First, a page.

Something about modern living sends asthma rates soaring. In Western countries we saw it happen from the 1960s to the 1990s. Now we’re seeing the trend repeat in developing countries as they westernise.
The latest thinking is that clean modern urban lifestyles don’t expose us to the right sorts of microbes to train the immune system. Absent the training, our immune system is likely to overact to provocateurs like house dust. One key spot where immune cells and microbes mix is the gut. So is it possible to identify what an ideal gut bacterial community should like? A team of Canadian researchers embarked on that mission and came back with an astonishing result: just four species of bacteria provide protection against asthma. The report was published in Science Translational Medicine in September.
Thousands of species of bacteria inhabit the human gut, so identifying what the right bacterial community should look like is daunting. The Canadian team took courage from state-of-the-art techniques that allowed them to read the DNA signatures of bacteria in the poo of three month old Canadians – 319 of them. Their mothers had obligingly enrolled in the Canadian Healthy Infant Longitudinal Study (CHILD). The infants were followed for a year to see which of them became allergic and wheezy – strong predictors of asthma. It turned out the wheezy babies were more likely to be missing four types of bacteria: Lachnopsira, Veillonella, Faecalibacterium and Rothia. Could only four types of bacteria protect against asthma?
Could a variation of this treatment work for human infants, perhaps by introducing these bacteria to pregnant mothers?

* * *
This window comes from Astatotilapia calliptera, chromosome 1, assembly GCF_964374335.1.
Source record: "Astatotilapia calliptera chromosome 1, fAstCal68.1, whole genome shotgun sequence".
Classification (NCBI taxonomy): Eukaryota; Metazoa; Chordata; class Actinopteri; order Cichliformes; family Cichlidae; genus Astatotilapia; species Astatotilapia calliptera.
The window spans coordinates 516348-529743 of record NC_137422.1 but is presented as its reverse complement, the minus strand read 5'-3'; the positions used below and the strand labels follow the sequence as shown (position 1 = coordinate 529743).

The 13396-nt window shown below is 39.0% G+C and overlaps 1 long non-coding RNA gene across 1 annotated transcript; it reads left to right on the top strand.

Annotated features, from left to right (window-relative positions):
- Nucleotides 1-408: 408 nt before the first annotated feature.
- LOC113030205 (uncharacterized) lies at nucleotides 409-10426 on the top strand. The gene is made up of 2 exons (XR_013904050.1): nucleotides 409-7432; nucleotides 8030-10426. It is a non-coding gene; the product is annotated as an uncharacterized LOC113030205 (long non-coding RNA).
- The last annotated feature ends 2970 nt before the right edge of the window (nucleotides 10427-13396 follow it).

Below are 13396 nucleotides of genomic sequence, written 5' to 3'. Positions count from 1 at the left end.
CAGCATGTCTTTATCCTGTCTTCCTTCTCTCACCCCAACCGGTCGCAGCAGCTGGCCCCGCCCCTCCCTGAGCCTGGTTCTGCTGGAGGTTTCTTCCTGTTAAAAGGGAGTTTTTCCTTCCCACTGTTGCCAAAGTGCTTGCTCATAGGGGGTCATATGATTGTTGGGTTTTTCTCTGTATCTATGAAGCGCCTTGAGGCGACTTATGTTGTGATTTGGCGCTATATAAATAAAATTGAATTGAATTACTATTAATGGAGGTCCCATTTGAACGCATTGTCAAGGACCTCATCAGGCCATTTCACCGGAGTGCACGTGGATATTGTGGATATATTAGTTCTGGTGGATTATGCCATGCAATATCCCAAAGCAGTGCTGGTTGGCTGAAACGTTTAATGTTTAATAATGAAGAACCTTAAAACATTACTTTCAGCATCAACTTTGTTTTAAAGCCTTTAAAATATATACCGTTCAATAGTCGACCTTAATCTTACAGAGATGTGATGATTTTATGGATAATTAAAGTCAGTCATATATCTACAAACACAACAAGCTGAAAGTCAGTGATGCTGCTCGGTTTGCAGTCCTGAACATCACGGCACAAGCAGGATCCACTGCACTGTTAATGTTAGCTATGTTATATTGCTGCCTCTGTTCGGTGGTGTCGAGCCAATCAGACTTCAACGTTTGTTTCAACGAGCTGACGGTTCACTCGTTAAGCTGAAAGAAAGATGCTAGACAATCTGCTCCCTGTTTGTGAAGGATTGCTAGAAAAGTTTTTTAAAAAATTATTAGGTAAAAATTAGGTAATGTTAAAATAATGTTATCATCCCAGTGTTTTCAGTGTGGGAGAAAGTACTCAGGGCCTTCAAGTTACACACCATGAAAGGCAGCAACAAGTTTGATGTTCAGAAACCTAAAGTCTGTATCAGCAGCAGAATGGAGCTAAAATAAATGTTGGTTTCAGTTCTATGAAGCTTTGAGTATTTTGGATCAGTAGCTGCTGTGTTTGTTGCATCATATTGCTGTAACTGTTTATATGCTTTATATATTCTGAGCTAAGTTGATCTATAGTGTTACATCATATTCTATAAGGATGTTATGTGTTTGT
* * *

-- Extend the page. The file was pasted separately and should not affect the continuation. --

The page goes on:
Yes, as the team showed with mice. A pregnant mouse was raised in a sterile environment. Her gut was inoculated with microbes from the poo of a three month old human infant with low levels of the four bacteria. The mouse pups developed asthma. But if the mouse mother’s inoculum was supplemented with the four bacteria, her pups were protected!
Could a variation of this treatment work for human infants, perhaps by introducing these bacteria to pregnant mothers? “That’s the question we are addressing now,” says Stuart Turvey a paediatric immunologist at the University of British Columbia and co-author of the study. The opportunity for these bacteria to modify the immune system from an allergic state to a non-allergic one, seems to lie within the first 100 days of life. While the microbial communities of the three month old babies showed differences, by the time they were a year old, those differences had almost vanished.
So early life exposure may be key, says Turvey, a finding that matches what was found in the Bavarian farm studies.
So could you pick up these four types of bacteria on a Bavarian farm? The Canadian team doesn’t know. The one bit of information they do have, says Turvey, is that some of them produce endotoxin, the fragment of the bacterial wall that helps train the immune system (see main article). They also produce acetate in the gut. This short chain fatty acid travels through the bloodstream, and has also been shown to help modulate the immune system.
Could the solution to the asthma epidemic could be as easy as restoring the ecological balance of a baby’s microbial community with four bugs? “While this research is still in its infancy, it raises an exciting possibility,” says Rhys Allan, an asthma researcher at Melbourne’s Walter and Eliza Hall Institute.
Missed part one of our two part asthma series? Read it here.
Elizabeth Finkel is editor-at-large of Cosmos.
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